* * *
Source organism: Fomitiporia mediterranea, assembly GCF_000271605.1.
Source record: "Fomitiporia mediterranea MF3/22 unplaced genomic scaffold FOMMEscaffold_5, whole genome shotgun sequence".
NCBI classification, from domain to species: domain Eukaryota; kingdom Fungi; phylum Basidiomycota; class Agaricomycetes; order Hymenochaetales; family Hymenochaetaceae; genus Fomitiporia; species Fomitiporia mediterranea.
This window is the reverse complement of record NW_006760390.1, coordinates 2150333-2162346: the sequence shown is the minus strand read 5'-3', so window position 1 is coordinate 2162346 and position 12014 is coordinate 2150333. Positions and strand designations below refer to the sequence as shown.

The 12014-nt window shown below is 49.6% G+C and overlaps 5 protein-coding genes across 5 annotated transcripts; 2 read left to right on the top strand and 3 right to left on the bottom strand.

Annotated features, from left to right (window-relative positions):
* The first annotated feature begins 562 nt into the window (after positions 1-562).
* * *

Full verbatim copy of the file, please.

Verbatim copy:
Source organism: Fomitiporia mediterranea, assembly GCF_000271605.1.
Source record: "Fomitiporia mediterranea MF3/22 unplaced genomic scaffold FOMMEscaffold_5, whole genome shotgun sequence".
NCBI classification, from domain to species: domain Eukaryota; kingdom Fungi; phylum Basidiomycota; class Agaricomycetes; order Hymenochaetales; family Hymenochaetaceae; genus Fomitiporia; species Fomitiporia mediterranea.
This window is the reverse complement of record NW_006760390.1, coordinates 2150333-2162346: the sequence shown is the minus strand read 5'-3', so window position 1 is coordinate 2162346 and position 12014 is coordinate 2150333. Positions and strand designations below refer to the sequence as shown.

The 12014-nt window shown below is 49.6% G+C and overlaps 5 protein-coding genes across 5 annotated transcripts; 2 read left to right on the top strand and 3 right to left on the bottom strand.

Annotated features, from left to right (window-relative positions):
* The first annotated feature begins 562 nt into the window (after positions 1-562).